Posted 19 November 2004. PMN Crop News.
Soybean Rust Confirmed In Florida
Florida Department of Agriculture and Consumer Services
Tallahassee, FL (November 17, 2004) - Florida Agriculture Commissioner Charles H. Bronson announced today that a U.S. Department of Agriculture (USDA) laboratory in Beltsville, MD confirmed soybean rust on samples taken from an experimental test plot managed by the University of Florida/Institute of Food & Agricultural Sciences (UF/IFAS) in Quincy, Florida. The disease was also found and confirmed several days earlier in Louisiana and Mississippi. These southeast U.S. discoveries are the first occurrences of soybean rust in North America. Pathologists strongly suspect that Hurricane Ivan that hit the panhandle of Florida in mid September is responsible for the spread of the disease from South America.
UF/IFAS extension agents were prompted to look in their soybean test plots because of notification by Louisiana State University that soybean rust had been found in their extension service test plots.
The soybean rust pathogen (Phakopsora pachyrhizi), which is easily spread through wind-borne spores, is a fungus that causes small pustular lesions on the foliage and pods of soybeans and several other legume hosts, including lima beans. Soybean rust also infects kudzu, the exotic nuisance weed that has spread throughout Florida. While the health of the kudzu plant is not severely impacted by the disease, it serves as a reservoir for the soybean rust pathogen. Forage legumes, such as yellow sweet clover also serve as a refuge for the pathogen in the off season.
The disease was first recorded in Japan in 1903, and identified for the first time in the Western Hemisphere in Hawaii in 1994. Severe outbreaks in the last few years in South America have heightened concern for the spread of the disease to the North American soybean growers. In other countries, it is not unusual for this pathogen to reduce yields by half or more.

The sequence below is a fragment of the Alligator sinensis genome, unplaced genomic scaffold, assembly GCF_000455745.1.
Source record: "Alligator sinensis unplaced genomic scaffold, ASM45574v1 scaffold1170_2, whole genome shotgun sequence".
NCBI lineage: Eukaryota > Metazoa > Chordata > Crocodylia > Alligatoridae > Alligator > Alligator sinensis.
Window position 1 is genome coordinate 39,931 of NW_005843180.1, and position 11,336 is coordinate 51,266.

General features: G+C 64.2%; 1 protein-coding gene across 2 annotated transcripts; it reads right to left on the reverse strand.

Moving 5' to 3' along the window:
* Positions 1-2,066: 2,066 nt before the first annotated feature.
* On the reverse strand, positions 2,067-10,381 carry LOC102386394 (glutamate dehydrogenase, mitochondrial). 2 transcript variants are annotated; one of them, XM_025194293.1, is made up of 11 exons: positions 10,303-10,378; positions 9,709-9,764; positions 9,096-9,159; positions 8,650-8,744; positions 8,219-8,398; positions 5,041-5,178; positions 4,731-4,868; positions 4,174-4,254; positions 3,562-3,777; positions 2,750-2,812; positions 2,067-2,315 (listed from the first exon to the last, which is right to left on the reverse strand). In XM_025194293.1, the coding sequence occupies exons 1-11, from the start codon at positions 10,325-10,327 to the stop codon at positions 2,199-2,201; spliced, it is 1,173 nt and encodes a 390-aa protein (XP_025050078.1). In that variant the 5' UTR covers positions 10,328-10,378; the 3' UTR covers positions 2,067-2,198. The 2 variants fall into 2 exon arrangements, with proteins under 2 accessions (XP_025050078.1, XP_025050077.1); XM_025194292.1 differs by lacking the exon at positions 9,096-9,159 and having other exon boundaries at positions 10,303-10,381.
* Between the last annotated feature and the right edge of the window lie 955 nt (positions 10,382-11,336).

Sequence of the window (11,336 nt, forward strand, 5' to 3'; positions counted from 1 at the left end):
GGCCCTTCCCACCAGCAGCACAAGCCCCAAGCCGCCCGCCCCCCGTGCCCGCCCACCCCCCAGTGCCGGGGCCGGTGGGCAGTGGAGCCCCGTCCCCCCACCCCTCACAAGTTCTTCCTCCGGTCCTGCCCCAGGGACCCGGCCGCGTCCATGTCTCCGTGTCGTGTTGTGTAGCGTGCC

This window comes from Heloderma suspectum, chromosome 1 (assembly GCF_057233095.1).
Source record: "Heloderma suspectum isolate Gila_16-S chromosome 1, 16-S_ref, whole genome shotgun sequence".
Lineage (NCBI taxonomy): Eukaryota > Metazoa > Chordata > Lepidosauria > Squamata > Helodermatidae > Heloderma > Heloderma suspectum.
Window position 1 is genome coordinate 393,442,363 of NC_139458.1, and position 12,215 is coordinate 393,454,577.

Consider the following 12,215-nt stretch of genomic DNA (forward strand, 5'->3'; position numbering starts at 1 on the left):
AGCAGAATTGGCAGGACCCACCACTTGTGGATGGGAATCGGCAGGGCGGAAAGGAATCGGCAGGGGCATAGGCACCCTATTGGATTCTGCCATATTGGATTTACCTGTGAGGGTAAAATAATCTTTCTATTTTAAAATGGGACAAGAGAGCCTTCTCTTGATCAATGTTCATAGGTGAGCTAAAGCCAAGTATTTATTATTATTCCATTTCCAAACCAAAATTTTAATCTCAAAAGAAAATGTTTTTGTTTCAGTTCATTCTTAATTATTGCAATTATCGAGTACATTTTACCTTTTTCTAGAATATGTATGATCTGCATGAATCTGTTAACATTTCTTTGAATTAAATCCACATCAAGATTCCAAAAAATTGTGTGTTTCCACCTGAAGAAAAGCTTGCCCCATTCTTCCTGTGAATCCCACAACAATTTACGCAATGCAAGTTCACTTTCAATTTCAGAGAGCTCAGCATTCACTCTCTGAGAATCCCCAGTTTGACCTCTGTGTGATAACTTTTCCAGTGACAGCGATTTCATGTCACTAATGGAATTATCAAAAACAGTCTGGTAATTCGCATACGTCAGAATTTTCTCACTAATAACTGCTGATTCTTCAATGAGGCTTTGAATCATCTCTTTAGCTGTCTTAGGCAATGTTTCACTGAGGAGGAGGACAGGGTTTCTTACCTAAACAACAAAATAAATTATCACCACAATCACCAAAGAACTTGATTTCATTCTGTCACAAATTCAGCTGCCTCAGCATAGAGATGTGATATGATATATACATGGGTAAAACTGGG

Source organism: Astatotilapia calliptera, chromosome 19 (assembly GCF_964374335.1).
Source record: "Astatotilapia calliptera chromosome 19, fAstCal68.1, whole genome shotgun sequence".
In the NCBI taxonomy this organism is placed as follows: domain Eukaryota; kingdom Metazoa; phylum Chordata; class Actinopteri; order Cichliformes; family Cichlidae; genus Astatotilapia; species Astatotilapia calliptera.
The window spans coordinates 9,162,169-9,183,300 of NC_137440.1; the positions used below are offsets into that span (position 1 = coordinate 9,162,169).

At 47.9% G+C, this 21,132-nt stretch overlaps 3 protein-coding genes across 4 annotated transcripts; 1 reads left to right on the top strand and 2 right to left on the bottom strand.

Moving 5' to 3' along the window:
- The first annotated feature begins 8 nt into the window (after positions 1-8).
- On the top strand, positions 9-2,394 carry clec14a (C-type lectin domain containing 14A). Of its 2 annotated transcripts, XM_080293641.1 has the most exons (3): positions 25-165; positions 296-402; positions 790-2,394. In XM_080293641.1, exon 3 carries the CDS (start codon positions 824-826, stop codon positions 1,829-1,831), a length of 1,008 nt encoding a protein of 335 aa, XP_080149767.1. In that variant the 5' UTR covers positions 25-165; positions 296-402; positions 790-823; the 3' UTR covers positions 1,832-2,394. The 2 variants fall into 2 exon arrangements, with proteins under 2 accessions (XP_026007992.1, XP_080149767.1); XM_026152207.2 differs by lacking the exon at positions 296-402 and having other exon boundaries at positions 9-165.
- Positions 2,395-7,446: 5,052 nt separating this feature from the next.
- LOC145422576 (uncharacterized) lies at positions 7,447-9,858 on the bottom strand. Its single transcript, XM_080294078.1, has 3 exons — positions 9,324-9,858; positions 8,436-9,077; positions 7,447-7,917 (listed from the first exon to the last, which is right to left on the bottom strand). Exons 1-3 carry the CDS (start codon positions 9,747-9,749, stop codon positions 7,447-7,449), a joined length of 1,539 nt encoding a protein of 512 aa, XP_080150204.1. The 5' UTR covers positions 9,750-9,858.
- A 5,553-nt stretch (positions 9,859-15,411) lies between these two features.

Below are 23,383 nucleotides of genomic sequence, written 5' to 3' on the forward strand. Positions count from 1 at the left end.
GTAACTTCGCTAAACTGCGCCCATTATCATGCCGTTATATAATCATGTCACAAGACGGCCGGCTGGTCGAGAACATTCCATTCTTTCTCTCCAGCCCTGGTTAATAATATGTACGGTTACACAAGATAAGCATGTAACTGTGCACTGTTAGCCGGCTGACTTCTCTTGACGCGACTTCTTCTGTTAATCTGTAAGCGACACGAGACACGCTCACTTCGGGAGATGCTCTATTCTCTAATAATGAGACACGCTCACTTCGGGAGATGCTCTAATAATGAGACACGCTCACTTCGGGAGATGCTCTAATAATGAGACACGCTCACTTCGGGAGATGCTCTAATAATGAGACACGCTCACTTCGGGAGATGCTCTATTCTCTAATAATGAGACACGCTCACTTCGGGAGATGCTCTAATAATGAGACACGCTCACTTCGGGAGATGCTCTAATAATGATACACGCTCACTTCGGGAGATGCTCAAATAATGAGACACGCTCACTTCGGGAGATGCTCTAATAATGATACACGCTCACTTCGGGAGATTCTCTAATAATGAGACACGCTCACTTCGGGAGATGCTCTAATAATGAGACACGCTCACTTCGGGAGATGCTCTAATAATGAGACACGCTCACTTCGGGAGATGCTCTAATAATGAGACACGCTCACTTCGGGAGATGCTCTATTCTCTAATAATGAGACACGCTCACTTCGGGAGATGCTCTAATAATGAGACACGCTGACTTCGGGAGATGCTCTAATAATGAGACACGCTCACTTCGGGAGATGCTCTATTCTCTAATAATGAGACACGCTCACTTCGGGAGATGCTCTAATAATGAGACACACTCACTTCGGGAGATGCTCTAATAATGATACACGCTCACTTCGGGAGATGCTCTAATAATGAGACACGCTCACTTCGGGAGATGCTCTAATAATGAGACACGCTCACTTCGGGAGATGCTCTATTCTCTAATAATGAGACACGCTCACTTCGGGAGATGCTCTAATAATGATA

Florida grows approximately 11,000 acres of soybean. While this is the first instance of soybean rust to be found in the United States, the detection comes at a time when most soybeans have been harvested in the state. As a result, the impact of the fungus this season should be minimal. The timing also gives the Department, USDA, and UF/IFAS scientists time to prepare a management strategy for the 2005 crop year.
The Department is working jointly with the University of Florida/IFAS and the USDA to mobilize survey efforts to immediately determine the extent of the disease occurrence, coordinate diagnostic activities and conduct training of both surveyors and growers for accurate detection of the disease.
Current management strategies include emphasis on early detection and timely fungicide applications. Over time, soybean rust-resistant varieties may become available.
A coordinated approach will be required by all soybean producing states to effectively manage this disease.
Typical symptoms on leaves include raised, small brown pustules on the undersurface of the soybean leaf as seen in the attached photos. If you think your plants may be infected with soybean rust, we urge you to visit our Web site to learn more information about the disease and to call the Departmentís toll-free helpline number at (888) 397-1517 to arrange for an inspection of your plants.